“This was another life, a parallel existence, where people lived forever and the little "chocolate boy" was loved unreservedly by his favourite uncles, mother and sisters, the colourful fish that swam in his front garden and sea squids, starfish, neighbours and strangers, where he’d walk barefoot on baked roads next to the Adriatic, growing hard blisters like tortoises emerging from soft sand, traverse high mountain passes into emerald green vistas, slip around dried snake skins hanging like old socks in the bushes and duck away from large metallic green beetles while nervously passing ancient graveyards full of bleached, weather worn headstones and bones. He was the strange beloved one that people liked to pinch, the little dark boy they’d squeeze until he’d wince, these were days of goat’s milk and honey, cream cheese (kaymak), home baked bread, muscle rice, home grown water melons, sweet grapes and deep red cherries, sparkling water (kisela voda) and jellied orange peel (slatko) for breakfast, where he lived like a prince and where his most valuable asset was his broad smile and innocent difference, days when love was not questioned but assumed, whether it be an expression of some deep trauma, the breath of god or both wrapped up in a goodnight kiss, with the night’s winged minions clinging like limpets to the ceiling, they mesmerized by the light above and he by their milling throng and diversity, she would stroke his face and say goodnight Sammy my love, sleep tight, remember you go fishing early tomorrow with Chika Juro (Djuro), I love you.”
Years, even decades have passed since Simon has visited Stoliv and Boka kotorska. Some other kids are playing now, where he used to play with his cousins and friends. Their games have changed, but maybe some of them still exist. Chika Juro passed away a long time ago and there is nothing left of his old wooden boat, which he used for fishing with Simon and other kids. The old stone house, about three centuries old is still there, but with new owners. Maybe some of them will try to preserve the true meaning and old fragrance of Stoliv.
Meanwhile, this parallel existence is still there, in the mind of this serious grown – up with preserved child’s soul. Cheers, bro.
7. July 2019 - “Miklja is the best journalist amongst writers and the best writer amongst journalists”, some used to say, but what does it really mean? Dušan Miklja himself laughs at this, simply continuing his work.
Miklja was born in Belgrade, where he lives today, except when he spends his time in Boka. He graduated English language and literature at the Faculty of Philology, Belgrade University.
He has been Tanjug’s (ex Yugoslavia’s official news agency) correspondent from all over the world, but especially from Africa, out of which he reported on many dramatical historical events. He knew many world leaders in person, as well as guerilla leaders. He was awarded for lifetime achievement in 1995 from the Association of Journalists of Serbia and Montenegro.
Miklja is the author of many collections of stories, travel-essayist prose and novels. His passion for Boka started long ago, before he bought a part of a house in Krašići almost thirty years ago, making him Boka's summer resident. He talks about his feelings towards this special bay in the Mediterranean for TMN:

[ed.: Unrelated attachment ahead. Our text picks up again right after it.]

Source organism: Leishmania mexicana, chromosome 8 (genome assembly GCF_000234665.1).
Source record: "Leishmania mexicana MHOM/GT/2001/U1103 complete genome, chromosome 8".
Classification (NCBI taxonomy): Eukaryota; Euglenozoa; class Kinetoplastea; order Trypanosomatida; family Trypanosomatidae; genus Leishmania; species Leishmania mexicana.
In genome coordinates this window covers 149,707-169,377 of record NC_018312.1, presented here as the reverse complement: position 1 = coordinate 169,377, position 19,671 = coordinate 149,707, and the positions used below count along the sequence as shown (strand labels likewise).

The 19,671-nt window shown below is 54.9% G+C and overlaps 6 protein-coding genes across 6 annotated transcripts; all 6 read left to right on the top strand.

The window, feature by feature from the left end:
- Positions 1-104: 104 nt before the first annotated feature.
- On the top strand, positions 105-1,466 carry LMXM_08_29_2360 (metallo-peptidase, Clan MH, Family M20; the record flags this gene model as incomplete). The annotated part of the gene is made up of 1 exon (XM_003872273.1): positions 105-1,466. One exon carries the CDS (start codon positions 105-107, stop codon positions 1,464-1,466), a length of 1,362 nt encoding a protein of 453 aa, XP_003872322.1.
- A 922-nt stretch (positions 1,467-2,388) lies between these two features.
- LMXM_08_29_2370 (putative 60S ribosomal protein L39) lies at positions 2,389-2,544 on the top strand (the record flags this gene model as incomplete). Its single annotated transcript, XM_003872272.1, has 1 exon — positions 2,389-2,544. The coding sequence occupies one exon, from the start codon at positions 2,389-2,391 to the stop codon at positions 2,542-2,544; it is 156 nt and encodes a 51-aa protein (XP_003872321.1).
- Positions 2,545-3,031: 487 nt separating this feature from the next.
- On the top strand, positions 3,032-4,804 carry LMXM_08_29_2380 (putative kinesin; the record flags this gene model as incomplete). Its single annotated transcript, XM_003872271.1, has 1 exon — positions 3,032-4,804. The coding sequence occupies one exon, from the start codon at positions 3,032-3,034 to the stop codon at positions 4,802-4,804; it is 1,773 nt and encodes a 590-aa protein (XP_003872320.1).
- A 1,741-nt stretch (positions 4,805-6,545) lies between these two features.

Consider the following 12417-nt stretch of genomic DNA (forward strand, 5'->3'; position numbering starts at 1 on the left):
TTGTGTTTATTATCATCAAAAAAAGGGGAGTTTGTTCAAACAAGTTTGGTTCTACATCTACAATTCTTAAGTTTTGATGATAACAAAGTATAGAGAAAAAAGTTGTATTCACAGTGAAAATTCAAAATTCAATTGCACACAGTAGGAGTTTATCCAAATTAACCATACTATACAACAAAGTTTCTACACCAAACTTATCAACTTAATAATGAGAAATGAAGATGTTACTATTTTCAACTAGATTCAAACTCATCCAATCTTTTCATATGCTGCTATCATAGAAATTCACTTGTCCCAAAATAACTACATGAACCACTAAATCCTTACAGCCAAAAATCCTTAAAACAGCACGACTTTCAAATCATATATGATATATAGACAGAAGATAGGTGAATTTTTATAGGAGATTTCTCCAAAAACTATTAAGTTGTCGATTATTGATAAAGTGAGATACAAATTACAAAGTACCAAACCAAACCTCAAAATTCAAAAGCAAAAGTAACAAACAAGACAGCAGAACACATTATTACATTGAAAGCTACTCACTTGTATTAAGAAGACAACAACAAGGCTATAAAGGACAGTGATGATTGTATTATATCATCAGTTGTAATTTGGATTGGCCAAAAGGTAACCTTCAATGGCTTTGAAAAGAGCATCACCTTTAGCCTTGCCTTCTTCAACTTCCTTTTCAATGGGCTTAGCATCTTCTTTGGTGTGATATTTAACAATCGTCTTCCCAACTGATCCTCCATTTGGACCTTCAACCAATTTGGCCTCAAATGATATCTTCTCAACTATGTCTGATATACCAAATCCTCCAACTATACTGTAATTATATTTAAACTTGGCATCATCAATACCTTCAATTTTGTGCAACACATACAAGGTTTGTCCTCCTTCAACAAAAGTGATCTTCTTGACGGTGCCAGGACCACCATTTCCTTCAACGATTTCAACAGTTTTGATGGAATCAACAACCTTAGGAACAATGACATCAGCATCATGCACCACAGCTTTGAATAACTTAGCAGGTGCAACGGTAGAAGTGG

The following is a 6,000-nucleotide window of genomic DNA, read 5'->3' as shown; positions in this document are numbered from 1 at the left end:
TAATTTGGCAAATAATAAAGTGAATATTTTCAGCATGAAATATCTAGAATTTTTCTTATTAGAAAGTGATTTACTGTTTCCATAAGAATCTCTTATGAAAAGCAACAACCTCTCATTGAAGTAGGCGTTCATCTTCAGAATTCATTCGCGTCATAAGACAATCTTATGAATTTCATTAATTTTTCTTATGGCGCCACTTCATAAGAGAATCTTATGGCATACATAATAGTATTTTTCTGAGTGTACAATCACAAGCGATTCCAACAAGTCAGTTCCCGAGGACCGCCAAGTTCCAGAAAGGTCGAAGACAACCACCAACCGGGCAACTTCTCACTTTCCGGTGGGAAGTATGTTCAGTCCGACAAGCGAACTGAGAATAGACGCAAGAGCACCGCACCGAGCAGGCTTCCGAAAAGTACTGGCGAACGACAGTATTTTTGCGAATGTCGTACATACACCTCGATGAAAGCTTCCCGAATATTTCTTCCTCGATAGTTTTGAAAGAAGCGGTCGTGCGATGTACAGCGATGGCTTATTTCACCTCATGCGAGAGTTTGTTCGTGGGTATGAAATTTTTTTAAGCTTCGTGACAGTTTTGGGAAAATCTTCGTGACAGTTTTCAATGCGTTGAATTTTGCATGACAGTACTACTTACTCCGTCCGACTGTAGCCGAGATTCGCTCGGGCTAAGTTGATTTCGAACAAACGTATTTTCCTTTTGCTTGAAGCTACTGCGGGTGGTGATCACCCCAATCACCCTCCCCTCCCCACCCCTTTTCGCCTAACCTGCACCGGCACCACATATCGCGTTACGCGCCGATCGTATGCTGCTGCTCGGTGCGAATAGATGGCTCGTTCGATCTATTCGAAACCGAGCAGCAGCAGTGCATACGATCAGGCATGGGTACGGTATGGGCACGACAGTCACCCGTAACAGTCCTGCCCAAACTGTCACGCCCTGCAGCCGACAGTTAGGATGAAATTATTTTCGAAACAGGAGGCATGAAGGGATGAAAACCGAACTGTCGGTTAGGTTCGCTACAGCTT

“I try to stay here as long as I can, since it is so nice. It is good for a man to change his whereabouts from time to time. I travelled a lot, but Boka is one of my favorite places. Boka is a small cosmos. It brings together all the virtues in which a man wants to enjoy. There are a few bays and places in the world that can be compared to Boka. All the beauty is condensed in such a small space. But, a lot has changed in Boka and Tivat. Maybe for the better. But I love old towns, old streets. That's why Kotor is so dear to me, especially those old places that have been preserved. We should not leave ourselves completely covered by concrete. I am not in favour of such urban policy. We should build new, but planned, with good balance. It must be a continuous string. Because tourists have become more selective. Montenegro has so much to offer. Her traditions, customs, herbs, meals cannot be found elsewhere."
One of his novels, “Summer” (“Leto”) is dedicated to Boka:
"My book Leto happens in Boka. It is a sort of a youth thriller, but with a lot of melancholy. It happens in a small place in Boka; you can guess which one. It is about a family meeting, how they spend holidays there, gathering from different parts of the world…” After that novel, Miklja started publishing in the Laguna publishing house. The last one, “Before It's Too Late”, speaks about plenty of reasons for concern in the world.
Spending his summer in Boka, Miklja is working on his new novel. He admits to us that he expects a lot of it. It's a novel about arms traders. But there is also a love story. Despite his careful synopsis writing took him in some other direction, Miklja said. We are yet to see where.
May 29, 2019 - The Music Education Society of Tivat, the oldest cultural institution in this city, marks 110 years since its founding. A central manifestation in the year of the great jubilee, a tour of at least 12 wind orchestras, is scheduled for 15 June at 7 pm. The program named"Big Noise" implies the defile of the city's street center, the joint performance of marches on the city waterfront of Pine, and individual representations of wind orchestras from Albania, Croatia, Bosnia and Herzegovina and Montenegro.
February 21, 2019 - The Citizens' Movement "97,000 Odupri Se" (97.000 Resist) organizes the third gathering in Podgorica on Saturday, to express the civic protest because, as stated, the dysfunctionality of all segments of the political system in Montenegro. A new gathering in front of the Prosecutor's Office building is scheduled for 23 February at 6 pm. For this occasion, we spoke with a member of the organizing committee of the protest campaign, Ilija Gajevic.